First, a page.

Information and briefings were plentiful, as one can imagine. Following are my two takeaways from these conferences.

The Lack of IoT Security is Frightening but Being Addressed

Jeh Johnson, the US Secretary of Homeland Security spoke at the RSA Conference on 21 April. He announced that the department would be opening a satellite office in Silicon Valley, in order to tap local talent, try to attract talent to government cybersecurity jobs, and solidify relationships with Silicon Valley companies.

In the strongest terms, Johnson noted that cybersecurity is a priority for the Obama administration. This has included the president issuing executive orders, including stronger punishment for cybercriminals who hurt, for example, the financial stability or economic health of the nation.

He concluded his remarks with a call for business to do more to ensure security. "We're only as good as out weakest link," said Johnson. He ended his talk by noting the need to balance security, privacy with government interest in being able to access encrypted information.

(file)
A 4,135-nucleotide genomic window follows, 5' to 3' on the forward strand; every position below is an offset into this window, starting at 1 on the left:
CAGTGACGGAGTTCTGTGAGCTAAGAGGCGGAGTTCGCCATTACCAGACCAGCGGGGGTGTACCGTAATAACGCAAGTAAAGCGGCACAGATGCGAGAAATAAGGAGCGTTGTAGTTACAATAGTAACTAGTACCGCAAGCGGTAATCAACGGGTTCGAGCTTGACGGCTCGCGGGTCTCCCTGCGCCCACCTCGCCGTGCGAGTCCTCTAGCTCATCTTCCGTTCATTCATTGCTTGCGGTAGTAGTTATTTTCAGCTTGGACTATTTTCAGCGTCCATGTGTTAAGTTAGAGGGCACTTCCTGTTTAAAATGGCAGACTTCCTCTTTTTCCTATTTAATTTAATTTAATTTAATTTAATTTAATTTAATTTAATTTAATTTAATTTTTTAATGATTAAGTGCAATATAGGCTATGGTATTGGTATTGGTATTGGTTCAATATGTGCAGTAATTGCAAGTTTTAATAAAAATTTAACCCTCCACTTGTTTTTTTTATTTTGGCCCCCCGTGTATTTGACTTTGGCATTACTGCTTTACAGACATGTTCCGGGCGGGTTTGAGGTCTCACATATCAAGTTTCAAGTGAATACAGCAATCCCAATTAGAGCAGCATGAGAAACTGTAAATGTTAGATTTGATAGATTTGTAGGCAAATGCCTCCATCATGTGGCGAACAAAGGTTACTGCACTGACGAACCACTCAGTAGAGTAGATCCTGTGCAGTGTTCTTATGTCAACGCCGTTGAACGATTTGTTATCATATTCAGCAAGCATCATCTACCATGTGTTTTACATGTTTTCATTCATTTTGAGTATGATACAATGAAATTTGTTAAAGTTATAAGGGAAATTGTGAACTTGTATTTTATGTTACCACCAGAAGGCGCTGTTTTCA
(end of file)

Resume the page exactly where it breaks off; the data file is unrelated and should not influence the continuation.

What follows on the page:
I discussed many issues around IoT security with Nexusguard execs. We agreed that IoT companies are more interested in getting quickly to market and focusing on usability vs. security and privacy. This means that security continues to be an afterthought.

As the company specializes in combatting DDoS (denial of service attacks), Nexusguard fights bad guys who attack enterprises. They painted a picture of some pretty scary scenarios. What would happen if a plane went down and then all the airplane reservation systems went down due to simultaneous DDoS attack? Cancellations would cause economic havoc. States that have been hit with sanctions (let's guess Iran) are currently attacking businesses in the US in retaliation.

IOActive’s CTO, Cesar Cerrudo notes in a report, "It’s only a matter of time until attacks on city services and infrastructure happen. It could be at any moment. Actions must be taken now to make cities more secure and protect against cyber attacks" PDF